Date of Award


Publication Type

Doctoral Thesis

Degree Name




First Advisor

Hakim-Larson, J.


Psychology, Developmental.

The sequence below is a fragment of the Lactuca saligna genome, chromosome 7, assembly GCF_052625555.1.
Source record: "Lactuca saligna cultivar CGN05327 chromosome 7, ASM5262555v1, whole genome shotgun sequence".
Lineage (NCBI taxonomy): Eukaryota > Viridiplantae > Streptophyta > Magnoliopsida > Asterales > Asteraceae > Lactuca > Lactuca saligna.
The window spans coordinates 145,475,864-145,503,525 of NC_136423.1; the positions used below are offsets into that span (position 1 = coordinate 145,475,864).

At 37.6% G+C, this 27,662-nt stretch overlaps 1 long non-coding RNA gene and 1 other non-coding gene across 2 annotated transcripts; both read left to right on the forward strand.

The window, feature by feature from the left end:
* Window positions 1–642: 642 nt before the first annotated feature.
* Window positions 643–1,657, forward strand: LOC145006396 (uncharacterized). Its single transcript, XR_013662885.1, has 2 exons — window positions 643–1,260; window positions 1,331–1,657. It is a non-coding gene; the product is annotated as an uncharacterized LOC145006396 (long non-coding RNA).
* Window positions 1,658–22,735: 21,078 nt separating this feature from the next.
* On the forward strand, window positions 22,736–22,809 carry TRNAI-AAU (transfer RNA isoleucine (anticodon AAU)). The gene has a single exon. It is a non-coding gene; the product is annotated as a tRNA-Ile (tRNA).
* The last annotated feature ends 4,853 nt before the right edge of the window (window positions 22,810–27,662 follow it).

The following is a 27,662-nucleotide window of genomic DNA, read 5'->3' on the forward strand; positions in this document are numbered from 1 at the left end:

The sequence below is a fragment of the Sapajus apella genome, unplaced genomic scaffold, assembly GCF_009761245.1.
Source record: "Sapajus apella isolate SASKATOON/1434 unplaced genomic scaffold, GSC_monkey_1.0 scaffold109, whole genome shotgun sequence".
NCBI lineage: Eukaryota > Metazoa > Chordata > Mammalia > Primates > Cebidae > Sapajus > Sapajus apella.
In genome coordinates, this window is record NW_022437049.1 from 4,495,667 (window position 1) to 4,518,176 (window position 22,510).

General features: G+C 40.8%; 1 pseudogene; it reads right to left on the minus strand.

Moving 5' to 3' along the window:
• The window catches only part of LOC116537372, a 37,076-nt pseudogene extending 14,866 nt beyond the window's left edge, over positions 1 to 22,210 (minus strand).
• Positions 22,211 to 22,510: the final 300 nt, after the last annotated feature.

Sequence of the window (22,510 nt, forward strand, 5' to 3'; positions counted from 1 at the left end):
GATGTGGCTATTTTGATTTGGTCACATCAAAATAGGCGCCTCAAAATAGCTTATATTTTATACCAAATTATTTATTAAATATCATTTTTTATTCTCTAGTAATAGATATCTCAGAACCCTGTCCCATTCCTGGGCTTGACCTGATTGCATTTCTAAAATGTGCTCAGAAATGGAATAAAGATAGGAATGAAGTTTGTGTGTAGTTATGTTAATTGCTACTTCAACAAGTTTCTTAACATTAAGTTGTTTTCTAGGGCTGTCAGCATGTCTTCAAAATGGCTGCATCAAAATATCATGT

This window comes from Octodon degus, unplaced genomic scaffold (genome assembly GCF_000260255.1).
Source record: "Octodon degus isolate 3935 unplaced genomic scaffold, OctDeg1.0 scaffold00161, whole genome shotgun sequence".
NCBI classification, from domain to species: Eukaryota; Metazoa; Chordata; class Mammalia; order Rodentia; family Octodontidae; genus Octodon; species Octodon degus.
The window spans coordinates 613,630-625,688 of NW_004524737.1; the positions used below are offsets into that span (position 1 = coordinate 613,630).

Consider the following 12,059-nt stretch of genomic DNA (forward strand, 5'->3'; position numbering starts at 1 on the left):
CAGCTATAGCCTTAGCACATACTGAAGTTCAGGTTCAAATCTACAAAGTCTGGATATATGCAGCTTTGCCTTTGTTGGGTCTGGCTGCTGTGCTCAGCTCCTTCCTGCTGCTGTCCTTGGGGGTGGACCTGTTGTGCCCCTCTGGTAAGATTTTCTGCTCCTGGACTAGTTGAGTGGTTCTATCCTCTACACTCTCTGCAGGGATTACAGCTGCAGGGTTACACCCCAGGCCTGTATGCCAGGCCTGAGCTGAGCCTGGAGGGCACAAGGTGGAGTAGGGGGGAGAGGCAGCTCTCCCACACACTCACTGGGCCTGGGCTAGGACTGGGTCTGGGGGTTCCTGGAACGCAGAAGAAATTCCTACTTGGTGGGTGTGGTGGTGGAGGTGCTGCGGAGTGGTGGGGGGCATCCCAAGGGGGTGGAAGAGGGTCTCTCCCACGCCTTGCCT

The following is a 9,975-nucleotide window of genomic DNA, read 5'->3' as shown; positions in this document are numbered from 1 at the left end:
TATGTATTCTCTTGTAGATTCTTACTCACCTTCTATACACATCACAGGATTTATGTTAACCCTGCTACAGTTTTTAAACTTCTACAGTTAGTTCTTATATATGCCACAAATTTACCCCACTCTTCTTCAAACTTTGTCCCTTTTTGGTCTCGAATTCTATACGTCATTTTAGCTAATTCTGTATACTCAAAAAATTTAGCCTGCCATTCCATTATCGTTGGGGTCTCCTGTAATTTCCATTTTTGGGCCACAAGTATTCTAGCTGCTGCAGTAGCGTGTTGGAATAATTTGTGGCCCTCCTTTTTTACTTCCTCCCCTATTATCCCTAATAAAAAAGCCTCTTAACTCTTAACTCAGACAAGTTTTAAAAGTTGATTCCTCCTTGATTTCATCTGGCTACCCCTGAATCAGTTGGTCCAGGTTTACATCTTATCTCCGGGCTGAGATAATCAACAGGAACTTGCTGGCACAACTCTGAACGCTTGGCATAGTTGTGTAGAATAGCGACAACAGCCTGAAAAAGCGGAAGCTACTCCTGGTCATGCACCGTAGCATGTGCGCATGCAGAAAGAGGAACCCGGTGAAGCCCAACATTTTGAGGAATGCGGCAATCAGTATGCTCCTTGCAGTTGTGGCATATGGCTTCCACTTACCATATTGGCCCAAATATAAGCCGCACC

The relations among mothers' goals for their children's social behaviour, their parenting style and children's social behaviour were examined in Canada and Japan, two countries that differ with respect to individualist/collectivist cultural models. Seventy-four Canadian and Japanese mothers of children between the ages of three and six years old completed questionnaires about their allocentricism (collectivism) in family relationships, their preferences for their children's interdependent and independent social behaviours, the directiveness and explicitness of their parenting style, and their preschool child's social strengths and weaknesses. It was predicted that Canadian mothers, consistent with an individualistic model, would show a preference for children's independent social behaviour, and therefore use a more directive and explicit style of interacting with their preschool child, whereas Japanese mothers, consistent with a collectivistic model, would show a preference for children's interdependent social behaviour, and therefore be more permissive and inductive in their parenting style. It was further expected that mothers' parenting styles would be related to ratings of children's behaviour, with a directive and explicit style being associated with children's social autonomy (i.e., social initiation, social independence, and externalizing symptoms), and a permissive and inductive style being associated with children's social interdependence (i.e., social cooperation and internalizing symptoms). Results supported the hypotheses for cross-cultural differences in mothers' allocentricism, parenting styles, and some preferences for social behaviour. However, mothers' parenting styles were not related to particular preferences for children's behaviour, nor to ratings of their children's actual social behaviour. Moreover, mothers' personal models of individualism/collectivism were not associated with parenting ideas or behaviours. Taken together, these results support existing research regarding parenting styles in individualistic or collectivistic cultures. However, little evidence was found to suggest that these differences are associated with attempts to socialize children specifically towards independence or interdependence. Instead, these differences may represent different ways of socializing children towards a broader social competence in both contexts. Implications for research and clinical applications were discussed. Source: Dissertation Abstracts International, Volume: 65-07, Section: B, page: 3746. Adviser: Julie Hakim-Larson. Thesis (Ph.D.)--University of Windsor (Canada), 2004.